We know this as pastors and all who offer care-giving to family and friends in deep anguish.  At the bedside or the graveside all we can and should do is to weep and to tell the old, old story once again.

Of course, our our minds demand more. We have questions, philosophical and theological puzzles, we should not avoid exploring them at the appropriate time.

But we can only go so far down the path of theodicy (the attempt at rational explanation). Finally we come to the place on the way where we must once again assume the narrative voice, the voice of lament and doxology. We must admit that we have been placed into the middle of life and that, from our vantage point, suffering is an unsolvable mystery. We must affirm that the meaningful question is  "Is God a God of salvation -- is God one who can help?"   And our only response to that question is a story, the story of the love of God and the passion of Jesus Christ. It will seem too little to go on, given the magnitude of human suffering and the insistent urgency of the questions, but the story of God's redemption is finally all we have, and the retelling of it is all we can do. By the grace of God it is enough, enough to keep us moving in hope for another day.

The psalmist sees pain and evil all around yet he counsels us – three times no less – ‘do not fret’  (v.1,7,8).

And to be sure, there is no proving the promises of God to the ‘wicked’, except as we (the church) embody those promises in our lives.  The only proof we can offer that God rules the world is the tangible existence of a community that is shaped by the character of God and God’s claims.  We prove that God rules the world when we:

  • Trust in God (v.3,5).
  • Do good (v.3,27).
  • Commit our way to God (v.5).
  • Give generously (v.21).
  • Speak justice (v.30).
  • Open ourselves to God’s instruction (v.31).
  • Take refuge in God (v.40).

Such humble dependence on God is, in effect, to ‘inherit the land’ – it is life as God intends it, abundant and eternal.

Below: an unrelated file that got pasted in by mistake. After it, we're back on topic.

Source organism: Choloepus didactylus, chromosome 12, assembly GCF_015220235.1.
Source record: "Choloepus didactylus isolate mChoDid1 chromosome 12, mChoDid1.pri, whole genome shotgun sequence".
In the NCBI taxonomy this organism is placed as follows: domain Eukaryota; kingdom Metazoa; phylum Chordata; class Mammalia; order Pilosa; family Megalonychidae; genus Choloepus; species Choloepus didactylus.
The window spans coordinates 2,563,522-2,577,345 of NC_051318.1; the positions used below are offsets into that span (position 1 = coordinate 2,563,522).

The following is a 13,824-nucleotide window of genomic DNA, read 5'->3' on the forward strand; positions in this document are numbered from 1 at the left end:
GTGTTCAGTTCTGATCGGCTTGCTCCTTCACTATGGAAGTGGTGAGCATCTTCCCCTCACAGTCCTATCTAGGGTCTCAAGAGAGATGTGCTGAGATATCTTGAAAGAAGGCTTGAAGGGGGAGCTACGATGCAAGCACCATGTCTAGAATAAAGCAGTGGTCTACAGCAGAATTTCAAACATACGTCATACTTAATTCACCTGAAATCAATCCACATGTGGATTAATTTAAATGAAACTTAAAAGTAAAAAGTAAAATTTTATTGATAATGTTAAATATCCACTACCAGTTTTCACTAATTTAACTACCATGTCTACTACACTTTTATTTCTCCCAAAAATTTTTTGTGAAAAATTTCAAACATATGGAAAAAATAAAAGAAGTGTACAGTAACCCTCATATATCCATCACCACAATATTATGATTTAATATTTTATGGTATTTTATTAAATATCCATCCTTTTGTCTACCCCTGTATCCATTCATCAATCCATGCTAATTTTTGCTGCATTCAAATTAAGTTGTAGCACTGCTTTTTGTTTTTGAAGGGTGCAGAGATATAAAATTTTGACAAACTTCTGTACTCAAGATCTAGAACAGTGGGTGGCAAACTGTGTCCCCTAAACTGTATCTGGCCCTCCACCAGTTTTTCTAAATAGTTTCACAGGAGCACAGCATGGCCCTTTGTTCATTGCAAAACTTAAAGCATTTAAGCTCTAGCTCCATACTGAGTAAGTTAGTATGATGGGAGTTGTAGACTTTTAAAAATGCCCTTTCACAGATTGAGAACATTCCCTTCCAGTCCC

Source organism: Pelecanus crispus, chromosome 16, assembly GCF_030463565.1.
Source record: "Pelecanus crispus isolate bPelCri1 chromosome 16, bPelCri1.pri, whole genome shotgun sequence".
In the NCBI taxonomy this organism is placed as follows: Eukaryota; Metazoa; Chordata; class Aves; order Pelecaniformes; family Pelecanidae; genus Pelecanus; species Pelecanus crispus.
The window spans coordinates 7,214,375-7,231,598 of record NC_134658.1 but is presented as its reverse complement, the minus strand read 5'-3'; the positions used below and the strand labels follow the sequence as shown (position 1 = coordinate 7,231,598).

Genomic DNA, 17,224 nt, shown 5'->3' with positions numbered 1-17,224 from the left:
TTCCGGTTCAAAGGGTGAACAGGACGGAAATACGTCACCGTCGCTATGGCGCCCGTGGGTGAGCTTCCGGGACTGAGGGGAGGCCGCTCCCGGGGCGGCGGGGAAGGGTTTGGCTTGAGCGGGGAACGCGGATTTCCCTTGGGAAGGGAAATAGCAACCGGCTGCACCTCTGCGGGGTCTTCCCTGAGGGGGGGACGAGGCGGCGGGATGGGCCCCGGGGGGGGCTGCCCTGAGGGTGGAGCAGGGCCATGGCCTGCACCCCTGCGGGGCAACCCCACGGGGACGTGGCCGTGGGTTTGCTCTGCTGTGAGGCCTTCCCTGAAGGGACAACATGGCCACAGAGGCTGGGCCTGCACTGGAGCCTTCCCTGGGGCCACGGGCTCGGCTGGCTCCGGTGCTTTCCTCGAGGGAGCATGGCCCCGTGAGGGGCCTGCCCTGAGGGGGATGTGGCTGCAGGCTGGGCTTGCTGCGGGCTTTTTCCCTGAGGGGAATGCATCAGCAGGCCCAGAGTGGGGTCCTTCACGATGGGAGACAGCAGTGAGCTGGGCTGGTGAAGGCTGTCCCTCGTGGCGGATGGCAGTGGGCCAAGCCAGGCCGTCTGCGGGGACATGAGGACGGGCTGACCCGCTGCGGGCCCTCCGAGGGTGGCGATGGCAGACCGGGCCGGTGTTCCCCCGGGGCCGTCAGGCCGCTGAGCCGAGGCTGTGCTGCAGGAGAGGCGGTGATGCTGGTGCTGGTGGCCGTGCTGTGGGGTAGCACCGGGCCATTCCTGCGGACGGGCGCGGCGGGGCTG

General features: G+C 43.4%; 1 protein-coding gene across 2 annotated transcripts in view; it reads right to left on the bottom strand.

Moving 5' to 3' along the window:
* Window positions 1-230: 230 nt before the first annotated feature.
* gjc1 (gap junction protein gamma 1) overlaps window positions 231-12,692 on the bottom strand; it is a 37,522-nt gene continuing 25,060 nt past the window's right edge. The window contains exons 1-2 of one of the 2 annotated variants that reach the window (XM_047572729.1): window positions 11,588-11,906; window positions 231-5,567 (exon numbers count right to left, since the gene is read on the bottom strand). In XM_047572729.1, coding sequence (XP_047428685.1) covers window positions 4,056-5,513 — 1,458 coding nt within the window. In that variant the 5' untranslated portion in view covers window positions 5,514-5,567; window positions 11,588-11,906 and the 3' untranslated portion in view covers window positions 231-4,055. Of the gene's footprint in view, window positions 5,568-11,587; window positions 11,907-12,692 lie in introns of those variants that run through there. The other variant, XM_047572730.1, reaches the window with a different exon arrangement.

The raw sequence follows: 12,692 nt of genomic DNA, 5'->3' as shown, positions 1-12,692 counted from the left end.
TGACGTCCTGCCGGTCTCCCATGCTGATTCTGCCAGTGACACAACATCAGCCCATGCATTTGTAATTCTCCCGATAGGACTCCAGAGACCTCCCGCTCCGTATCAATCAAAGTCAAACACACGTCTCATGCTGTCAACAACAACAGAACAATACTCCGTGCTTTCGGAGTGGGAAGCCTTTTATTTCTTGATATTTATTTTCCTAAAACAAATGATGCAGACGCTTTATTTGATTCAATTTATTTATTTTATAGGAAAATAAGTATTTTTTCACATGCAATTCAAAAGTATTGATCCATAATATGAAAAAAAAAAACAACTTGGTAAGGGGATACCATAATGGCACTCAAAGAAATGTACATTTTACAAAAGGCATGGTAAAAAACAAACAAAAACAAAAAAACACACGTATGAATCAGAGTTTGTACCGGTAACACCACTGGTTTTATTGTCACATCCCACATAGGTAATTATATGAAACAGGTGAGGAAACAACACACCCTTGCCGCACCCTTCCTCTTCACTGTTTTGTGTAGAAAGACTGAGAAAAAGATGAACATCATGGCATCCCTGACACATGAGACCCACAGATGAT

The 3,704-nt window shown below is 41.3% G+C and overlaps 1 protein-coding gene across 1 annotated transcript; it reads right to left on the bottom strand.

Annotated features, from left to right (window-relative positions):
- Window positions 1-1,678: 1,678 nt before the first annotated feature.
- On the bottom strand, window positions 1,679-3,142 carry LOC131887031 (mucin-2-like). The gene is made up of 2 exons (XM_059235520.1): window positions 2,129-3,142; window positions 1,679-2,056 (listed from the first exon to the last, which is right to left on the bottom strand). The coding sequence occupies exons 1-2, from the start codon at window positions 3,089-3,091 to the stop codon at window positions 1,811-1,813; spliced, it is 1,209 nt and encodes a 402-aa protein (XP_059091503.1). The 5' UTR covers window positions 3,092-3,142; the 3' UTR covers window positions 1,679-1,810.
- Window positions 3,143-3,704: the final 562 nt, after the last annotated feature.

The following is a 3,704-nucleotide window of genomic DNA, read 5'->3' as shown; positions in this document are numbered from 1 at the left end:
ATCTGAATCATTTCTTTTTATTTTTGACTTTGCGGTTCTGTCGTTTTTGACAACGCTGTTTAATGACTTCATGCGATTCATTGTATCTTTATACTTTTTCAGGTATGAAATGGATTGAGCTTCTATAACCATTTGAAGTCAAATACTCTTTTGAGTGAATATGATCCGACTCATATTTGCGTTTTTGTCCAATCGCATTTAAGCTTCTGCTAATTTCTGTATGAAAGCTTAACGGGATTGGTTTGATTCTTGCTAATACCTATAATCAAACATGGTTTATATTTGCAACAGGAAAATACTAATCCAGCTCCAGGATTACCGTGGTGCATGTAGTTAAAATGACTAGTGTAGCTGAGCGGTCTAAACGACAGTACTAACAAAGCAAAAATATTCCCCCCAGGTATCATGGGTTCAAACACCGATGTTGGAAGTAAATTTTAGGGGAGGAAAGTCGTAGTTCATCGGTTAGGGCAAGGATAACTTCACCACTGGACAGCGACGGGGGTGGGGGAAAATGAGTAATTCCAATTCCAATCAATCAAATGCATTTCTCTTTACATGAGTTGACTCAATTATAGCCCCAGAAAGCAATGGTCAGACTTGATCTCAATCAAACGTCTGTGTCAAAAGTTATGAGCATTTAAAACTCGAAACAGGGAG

One night, William Sloan Coffin’s twenty-one year old son died in a traffic accident during a powerful rainstorm.  Coffin, pastor at Riverside Memorial Church in New York, preached the funeral sermon.  After having described the futility of preachers and other well-intentioned folk attempting to use the Bible to somehow explain the tragedy, Coffin returns to the biblical affirmations, as narrative promise rather than as philosophical solution:

“And of course I know, even when pain is deep, that God is good. "My God, my God, why hast thou forsaken me?" Yes, but at least, "My God, my God;" and the psalm only begins that way; it doesn't end that way. As the grief that once seemed unbearable begins to turn now to bearable sorrow the truths in the "right" biblical passages are beginning, once again, to take hold: "Cast       thy burden upon the Lord and he shall strengthen thee;" Weeping may endure for a night, but joy cometh in the morning;" ..."In this world ye shall have tribulation, but be of good cheer, I have overcome the world."      [cited in Tom Long] - Fairest Lord Jesus



*Long, Tom – What shall we say? Evil, suffering, and the crisis of faith.

**Surin, K. – Theology and the Problem of Evil.